Some of us will say that certain manufacturers vary the sizes of the doors and the way the doors fit against the doorposts, whereas often manufacturers seem to do it with absolute precision, so that it seems to us that every car is precisely and exactly the same. So we say we can tell certain things about the manufacturer from the kind of product that he has given us. So, of course, it is utterly reasonable to use the same faith in regard to this world that we see around us. If you look at the world and you observe the great precision that you can notice in the way the oceans operate or the rivers operate, or in the way the seasons occur year after year, or you observe the fine precision in which the blood circulates around your body, and in which certain continuous events take place in your body that repeat again and again so that you continue to live day after day's impossible to manufacture this complex piece of machinery in that purely arbitrary fashion. When I consider the effort that I have had to exercise simply to get a screw that has come loose in the dashboard, back in again, I realize that there must have been many people involved in manufacturing this car, with much more care than I have exercised myself in replacing just one screw. I realize how much concentration it requires on my part to simply replace one small part in this mechanism. So, I know from my own experience that it must have taken many men a great deal of time and a great deal of care to produce this automobile."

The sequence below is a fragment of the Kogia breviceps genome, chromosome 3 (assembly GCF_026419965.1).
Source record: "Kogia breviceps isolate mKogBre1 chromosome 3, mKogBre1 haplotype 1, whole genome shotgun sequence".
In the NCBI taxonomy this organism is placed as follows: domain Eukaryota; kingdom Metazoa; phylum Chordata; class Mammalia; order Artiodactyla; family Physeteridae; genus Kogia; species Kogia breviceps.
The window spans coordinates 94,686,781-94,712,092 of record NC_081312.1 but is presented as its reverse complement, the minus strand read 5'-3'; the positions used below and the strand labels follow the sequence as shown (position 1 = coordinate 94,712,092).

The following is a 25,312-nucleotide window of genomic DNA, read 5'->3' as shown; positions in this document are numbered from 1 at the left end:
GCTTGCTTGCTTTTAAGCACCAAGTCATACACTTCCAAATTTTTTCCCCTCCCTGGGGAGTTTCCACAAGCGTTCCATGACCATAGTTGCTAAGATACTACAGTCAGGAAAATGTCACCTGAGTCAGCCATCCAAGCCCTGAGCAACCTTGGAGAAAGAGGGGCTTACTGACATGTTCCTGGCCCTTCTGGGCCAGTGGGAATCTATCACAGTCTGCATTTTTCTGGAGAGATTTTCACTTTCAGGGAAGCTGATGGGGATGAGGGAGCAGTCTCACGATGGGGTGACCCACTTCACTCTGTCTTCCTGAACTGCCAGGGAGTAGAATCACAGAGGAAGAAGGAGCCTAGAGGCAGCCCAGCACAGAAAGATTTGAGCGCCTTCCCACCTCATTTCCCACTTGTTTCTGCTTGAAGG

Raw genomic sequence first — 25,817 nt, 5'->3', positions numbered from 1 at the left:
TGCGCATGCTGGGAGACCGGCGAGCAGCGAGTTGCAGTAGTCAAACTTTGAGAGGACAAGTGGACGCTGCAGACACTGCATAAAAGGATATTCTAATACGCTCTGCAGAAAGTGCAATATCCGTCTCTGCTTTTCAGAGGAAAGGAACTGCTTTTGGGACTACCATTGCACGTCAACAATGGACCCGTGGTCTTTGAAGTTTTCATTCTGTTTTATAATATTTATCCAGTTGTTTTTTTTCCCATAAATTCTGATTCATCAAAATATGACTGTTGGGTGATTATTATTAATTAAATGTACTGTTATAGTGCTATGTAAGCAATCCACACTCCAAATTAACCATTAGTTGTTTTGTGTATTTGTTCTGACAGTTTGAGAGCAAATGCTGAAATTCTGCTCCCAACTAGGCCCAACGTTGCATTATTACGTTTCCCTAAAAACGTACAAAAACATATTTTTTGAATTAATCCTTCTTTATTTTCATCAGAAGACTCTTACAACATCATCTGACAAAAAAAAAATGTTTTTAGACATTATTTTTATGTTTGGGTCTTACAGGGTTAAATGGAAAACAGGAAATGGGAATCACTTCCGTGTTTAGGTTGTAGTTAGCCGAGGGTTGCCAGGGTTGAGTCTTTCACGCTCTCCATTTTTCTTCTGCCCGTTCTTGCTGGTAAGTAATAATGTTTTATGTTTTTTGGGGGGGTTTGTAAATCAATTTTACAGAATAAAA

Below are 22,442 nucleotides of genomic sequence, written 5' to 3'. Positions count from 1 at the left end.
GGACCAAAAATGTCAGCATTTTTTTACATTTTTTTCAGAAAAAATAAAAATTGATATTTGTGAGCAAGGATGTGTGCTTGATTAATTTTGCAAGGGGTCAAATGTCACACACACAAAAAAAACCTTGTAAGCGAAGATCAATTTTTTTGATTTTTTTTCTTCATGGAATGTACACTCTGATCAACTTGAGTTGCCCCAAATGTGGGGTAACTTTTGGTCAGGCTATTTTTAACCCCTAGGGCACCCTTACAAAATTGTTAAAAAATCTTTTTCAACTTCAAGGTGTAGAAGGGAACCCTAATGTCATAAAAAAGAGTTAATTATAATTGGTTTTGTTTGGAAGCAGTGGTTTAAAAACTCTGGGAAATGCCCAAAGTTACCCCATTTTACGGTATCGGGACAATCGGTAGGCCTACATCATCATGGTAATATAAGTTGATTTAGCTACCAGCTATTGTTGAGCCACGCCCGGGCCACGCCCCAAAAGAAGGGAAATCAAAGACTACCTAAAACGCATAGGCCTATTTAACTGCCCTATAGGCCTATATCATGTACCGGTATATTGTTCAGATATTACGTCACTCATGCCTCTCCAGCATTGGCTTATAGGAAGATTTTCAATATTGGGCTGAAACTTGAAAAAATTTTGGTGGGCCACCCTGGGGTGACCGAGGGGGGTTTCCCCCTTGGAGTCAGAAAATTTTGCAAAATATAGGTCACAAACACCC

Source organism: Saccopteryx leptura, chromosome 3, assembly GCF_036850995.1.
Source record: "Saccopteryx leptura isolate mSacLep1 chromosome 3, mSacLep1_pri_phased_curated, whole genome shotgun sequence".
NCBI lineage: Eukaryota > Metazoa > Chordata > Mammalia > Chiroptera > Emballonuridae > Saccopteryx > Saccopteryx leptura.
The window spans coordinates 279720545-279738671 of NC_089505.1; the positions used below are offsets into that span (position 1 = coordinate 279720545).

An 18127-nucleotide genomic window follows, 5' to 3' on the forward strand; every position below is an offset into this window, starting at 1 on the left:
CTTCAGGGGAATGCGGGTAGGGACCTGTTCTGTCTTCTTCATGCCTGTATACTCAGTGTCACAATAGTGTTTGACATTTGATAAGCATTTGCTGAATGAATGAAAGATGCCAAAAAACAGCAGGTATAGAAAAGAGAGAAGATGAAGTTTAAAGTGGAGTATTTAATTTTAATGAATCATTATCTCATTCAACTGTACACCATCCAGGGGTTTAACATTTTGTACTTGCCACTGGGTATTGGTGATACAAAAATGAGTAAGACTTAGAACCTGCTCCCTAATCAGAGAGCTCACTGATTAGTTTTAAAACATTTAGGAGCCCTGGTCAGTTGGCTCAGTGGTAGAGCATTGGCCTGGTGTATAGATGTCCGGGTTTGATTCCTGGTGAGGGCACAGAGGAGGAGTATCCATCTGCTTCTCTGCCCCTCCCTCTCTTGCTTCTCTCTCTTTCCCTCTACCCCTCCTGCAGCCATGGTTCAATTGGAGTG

So it's reasonable to reject the idea that car that you're driving was created by chance or just by the passage of time plus the jumbling together of many atoms. And when you look at the world around you and you see how complex it is, you realize what perfect timing is involved making sure this planet of ours orbits around the sun in such a way that it doesn't collide with the other planets or the other stars in the solar system. When you see the way the sun rises at the same time every year, on the same day, and sets in such a way that we can run even our precise atomic clocks by the rising and setting of the sun, you see that there is great precision in our world and that it is madness that it has come about by simply time plus chance. it's reasonable to put faith in the idea that it was created such an ordered world as we see around us.